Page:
Most traditional and religious Iranians, particularly those who live in smaller provinces, believe that women must save their virginity for marriage. Regardless of how sexually experienced the groom may be, ideally, the bride must be untouched.
A large number of middle class and most religious affluent families remain faithful to the necessity of virginity at the time of marriage, and strongly believe in it as a principle to this day. Respected norms in social groups in Iran, however, have changed quite a bit, and are in the process of even further change.
Women who desire to be sexually active prior to getting married are often times faced with the dilemma of preserving their hymen or enjoying their sexuality, especially if they live in traditional circumstances. There seems to be no question about some Iranian (and most observant Muslim) men's overwhelming desire to be "the first one."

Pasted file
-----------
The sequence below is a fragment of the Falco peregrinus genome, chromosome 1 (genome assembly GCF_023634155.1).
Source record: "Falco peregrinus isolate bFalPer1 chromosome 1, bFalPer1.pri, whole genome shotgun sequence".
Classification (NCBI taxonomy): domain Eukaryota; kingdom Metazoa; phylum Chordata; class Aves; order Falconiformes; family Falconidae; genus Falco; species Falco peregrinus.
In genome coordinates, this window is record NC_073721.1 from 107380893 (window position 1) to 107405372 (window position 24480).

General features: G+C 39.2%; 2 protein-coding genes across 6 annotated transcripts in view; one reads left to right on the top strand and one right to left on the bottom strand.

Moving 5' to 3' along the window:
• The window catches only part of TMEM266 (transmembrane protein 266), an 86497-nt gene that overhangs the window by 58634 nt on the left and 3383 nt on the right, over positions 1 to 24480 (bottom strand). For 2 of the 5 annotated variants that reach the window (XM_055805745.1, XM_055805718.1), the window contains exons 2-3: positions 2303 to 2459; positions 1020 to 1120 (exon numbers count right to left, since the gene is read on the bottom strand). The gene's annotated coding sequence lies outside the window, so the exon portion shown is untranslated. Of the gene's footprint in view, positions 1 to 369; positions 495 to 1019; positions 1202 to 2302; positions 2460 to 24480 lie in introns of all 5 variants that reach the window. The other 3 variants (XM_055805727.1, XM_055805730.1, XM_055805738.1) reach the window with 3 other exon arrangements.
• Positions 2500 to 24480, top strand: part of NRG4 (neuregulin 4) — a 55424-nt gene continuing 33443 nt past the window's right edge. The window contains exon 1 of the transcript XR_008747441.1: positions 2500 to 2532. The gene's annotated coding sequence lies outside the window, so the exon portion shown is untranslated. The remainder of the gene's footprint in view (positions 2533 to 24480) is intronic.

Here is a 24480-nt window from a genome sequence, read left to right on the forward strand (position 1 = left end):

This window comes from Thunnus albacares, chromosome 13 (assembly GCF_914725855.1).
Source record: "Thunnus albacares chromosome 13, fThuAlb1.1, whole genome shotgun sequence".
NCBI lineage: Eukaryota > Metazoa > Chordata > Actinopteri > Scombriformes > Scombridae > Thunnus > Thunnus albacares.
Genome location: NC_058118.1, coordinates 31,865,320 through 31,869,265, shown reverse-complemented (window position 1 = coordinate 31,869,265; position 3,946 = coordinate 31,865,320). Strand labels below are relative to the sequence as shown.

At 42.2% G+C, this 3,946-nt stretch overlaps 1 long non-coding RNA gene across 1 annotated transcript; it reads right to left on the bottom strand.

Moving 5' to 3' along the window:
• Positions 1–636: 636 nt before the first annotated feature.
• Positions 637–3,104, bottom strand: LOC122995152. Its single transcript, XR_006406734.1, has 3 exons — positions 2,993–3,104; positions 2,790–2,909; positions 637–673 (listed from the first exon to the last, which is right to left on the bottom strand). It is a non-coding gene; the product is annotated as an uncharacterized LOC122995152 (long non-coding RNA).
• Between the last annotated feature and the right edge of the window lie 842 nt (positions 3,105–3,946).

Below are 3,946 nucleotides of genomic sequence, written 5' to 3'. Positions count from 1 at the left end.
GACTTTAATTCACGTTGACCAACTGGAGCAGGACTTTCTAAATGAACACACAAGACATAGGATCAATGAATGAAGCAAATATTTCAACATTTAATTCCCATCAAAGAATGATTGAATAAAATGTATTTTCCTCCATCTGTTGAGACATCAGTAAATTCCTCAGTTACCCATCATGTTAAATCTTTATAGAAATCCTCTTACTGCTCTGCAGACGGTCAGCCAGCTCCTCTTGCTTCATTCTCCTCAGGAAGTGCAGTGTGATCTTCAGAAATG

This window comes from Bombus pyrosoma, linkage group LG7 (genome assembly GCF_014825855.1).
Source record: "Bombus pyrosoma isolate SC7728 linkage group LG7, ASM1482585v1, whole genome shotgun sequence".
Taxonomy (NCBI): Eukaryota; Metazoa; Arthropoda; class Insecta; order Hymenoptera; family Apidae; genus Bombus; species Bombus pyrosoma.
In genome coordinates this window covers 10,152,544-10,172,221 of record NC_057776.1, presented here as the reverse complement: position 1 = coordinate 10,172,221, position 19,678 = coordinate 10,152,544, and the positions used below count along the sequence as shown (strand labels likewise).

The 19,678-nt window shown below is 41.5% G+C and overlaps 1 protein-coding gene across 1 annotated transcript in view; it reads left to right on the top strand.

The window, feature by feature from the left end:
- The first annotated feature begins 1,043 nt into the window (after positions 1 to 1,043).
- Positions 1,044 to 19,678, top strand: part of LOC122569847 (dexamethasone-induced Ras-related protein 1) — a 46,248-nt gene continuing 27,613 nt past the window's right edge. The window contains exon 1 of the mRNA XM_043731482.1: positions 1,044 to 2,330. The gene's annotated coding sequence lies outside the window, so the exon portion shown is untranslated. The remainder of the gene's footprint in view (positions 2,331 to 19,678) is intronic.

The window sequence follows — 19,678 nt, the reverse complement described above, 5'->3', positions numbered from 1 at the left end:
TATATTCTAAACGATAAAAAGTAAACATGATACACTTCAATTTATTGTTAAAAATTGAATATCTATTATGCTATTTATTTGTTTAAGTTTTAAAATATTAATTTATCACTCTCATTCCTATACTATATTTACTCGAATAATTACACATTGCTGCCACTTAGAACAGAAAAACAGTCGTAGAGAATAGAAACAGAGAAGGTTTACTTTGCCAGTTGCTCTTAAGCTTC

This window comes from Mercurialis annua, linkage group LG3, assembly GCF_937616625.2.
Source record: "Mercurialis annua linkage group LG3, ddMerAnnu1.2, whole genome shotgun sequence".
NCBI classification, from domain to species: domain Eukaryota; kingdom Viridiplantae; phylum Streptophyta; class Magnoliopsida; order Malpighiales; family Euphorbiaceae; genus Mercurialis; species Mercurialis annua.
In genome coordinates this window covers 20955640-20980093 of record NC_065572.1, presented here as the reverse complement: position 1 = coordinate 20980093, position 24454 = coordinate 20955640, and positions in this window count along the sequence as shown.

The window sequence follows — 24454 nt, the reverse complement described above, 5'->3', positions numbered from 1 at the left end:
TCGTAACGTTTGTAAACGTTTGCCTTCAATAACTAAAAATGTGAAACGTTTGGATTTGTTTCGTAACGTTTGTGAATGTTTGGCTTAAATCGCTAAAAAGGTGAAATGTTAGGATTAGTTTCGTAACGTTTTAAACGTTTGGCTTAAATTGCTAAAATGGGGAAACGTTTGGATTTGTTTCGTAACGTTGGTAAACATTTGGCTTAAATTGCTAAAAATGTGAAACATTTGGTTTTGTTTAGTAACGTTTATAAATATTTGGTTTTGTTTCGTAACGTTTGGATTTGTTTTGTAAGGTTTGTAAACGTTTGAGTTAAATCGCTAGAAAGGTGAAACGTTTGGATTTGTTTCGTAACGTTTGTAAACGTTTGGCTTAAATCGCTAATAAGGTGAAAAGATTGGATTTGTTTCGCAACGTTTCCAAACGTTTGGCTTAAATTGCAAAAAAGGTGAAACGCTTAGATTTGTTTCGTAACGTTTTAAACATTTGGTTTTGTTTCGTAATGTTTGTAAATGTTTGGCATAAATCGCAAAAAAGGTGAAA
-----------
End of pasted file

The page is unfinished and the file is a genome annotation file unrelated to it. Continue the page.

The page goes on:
Some young single women who engage in pre-marital sex undergo hymen restoration surgery; a generally uncomplicated procedure usually done in an ob-gyn's office, reconstructing the broken hymen. The operation should, in an ideal situation, be done in a hospital, but since it is an illegal procedure in Iran, it must be performed covertly. By the same token, this kind of surgery is costly and not affordable for many.
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